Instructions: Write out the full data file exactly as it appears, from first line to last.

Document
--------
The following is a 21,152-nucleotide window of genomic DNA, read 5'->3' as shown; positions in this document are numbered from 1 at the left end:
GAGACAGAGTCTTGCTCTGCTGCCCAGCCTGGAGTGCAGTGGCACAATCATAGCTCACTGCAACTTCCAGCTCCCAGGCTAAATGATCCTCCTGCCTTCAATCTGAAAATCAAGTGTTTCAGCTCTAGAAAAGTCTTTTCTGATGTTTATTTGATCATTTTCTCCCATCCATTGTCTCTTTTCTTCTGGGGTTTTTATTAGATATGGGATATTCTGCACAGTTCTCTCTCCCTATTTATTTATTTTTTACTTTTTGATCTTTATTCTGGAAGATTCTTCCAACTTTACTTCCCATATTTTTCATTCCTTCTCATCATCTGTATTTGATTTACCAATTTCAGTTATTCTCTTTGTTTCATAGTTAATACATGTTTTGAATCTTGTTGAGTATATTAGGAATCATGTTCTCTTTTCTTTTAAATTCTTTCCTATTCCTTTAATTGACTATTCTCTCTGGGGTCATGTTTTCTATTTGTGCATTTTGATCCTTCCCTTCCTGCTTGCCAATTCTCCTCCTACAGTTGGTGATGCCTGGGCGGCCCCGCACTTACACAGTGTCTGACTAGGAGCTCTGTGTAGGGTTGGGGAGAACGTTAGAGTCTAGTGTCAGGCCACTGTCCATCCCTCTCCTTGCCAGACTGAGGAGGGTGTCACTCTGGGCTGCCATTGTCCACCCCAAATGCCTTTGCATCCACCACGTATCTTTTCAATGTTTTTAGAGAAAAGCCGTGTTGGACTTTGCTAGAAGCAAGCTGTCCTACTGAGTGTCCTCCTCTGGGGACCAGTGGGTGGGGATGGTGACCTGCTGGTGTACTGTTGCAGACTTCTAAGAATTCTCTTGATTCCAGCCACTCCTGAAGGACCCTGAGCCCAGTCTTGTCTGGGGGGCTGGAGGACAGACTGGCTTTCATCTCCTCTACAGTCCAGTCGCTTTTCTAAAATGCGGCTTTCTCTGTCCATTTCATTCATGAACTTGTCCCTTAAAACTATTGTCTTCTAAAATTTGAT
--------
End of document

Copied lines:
The following is a 21,152-nucleotide window of genomic DNA, read 5'->3' as shown; positions in this document are numbered from 1 at the left end:
GAGACAGAGTCTTGCTCTGCTGCCCAGCCTGGAGTGCAGTGGCACAATCATAGCTCACTGCAACTTCCAGCTCCCAGGCTAAATGATCCTCCTGCCTTCAATCTGAAAATCAAGTGTTTCAGCTCTAGAAAAGTCTTTTCTGATGTTTATTTGATCATTTTCTCCCATCCATTGTCTCTTTTCTTCTGGGGTTTTTATTAGATATGGGATATTCTGCACAGTTCTCTCTCCCTATTTATTTATTTTTTACTTTTTGATCTTTATTCTGGAAGATTCTTCCAACTTTACTTCCCATATTTTTCATTCCTTCTCATCATCTGTATTTGATTTACCAATTTCAGTTATTCTCTTTGTTTCATAGTTAATACATGTTTTGAATCTTGTTGAGTATATTAGGAATCATGTTCTCTTTTCTTTTAAATTCTTTCCTATTCCTTTAATTGACTATTCTCTCTGGGGTCATGTTTTCTATTTGTGCATTTTGATCCTTCCCTTCCTGCTTGCCAATTCTCCTCCTACAGTTGGTGATGCCTGGGCGGCCCCGCACTTACACAGTGTCTGACTAGGAGCTCTGTGTAGGGTTGGGGAGAACGTTAGAGTCTAGTGTCAGGCCACTGTCCATCCCTCTCCTTGCCAGACTGAGGAGGGTGTCACTCTGGGCTGCCATTGTCCACCCCAAATGCCTTTGCATCCACCACGTATCTTTTCAATGTTTTTAGAGAAAAGCCGTGTTGGACTTTGCTAGAAGCAAGCTGTCCTACTGAGTGTCCTCCTCTGGGGACCAGTGGGTGGGGATGGTGACCTGCTGGTGTACTGTTGCAGACTTCTAAGAATTCTCTTGATTCCAGCCACTCCTGAAGGACCCTGAGCCCAGTCTTGTCTGGGGGGCTGGAGGACAGACTGGCTTTCATCTCCTCTACAGTCCAGTCGCTTTTCTAAAATGCGGCTTTCTCTGTCCATTTCATTCATGAACTTGTCCCTTAAAACTATTGTCTTCTAAAATTTGAT